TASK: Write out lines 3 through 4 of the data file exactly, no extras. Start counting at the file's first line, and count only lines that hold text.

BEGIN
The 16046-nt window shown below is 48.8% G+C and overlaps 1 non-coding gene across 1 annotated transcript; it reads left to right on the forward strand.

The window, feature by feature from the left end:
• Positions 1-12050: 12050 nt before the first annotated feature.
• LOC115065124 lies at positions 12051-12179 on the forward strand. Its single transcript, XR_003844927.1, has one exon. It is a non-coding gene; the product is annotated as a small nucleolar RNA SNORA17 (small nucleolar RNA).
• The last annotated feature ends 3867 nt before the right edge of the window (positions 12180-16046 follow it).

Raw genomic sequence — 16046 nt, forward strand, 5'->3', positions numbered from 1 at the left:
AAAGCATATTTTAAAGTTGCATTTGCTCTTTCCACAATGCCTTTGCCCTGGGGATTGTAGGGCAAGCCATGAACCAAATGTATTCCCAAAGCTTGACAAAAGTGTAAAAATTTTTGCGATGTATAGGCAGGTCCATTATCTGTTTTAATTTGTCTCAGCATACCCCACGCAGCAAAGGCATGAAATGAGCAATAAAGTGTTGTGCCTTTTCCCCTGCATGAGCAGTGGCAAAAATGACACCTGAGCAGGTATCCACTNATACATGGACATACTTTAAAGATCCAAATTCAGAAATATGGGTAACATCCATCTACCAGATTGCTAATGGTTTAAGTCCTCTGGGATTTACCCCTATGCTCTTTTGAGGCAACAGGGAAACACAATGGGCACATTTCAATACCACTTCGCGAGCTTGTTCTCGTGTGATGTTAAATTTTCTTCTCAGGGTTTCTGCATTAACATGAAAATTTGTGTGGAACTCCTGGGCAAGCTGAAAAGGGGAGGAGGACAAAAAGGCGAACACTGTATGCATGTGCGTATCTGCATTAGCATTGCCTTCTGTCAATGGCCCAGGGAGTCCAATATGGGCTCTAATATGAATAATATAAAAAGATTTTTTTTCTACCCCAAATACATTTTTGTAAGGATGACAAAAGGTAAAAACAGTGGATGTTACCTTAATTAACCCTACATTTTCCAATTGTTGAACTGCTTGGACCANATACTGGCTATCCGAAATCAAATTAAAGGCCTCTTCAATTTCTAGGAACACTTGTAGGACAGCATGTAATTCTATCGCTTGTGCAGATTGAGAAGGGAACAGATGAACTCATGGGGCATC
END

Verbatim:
• Positions 1-12050: 12050 nt before the first annotated feature.
• LOC115065124 lies at positions 12051-12179 on the forward strand. Its single transcript, XR_003844927.1, has one exon. It is a non-coding gene; the product is annotated as a small nucleolar RNA SNORA17 (small nucleolar RNA).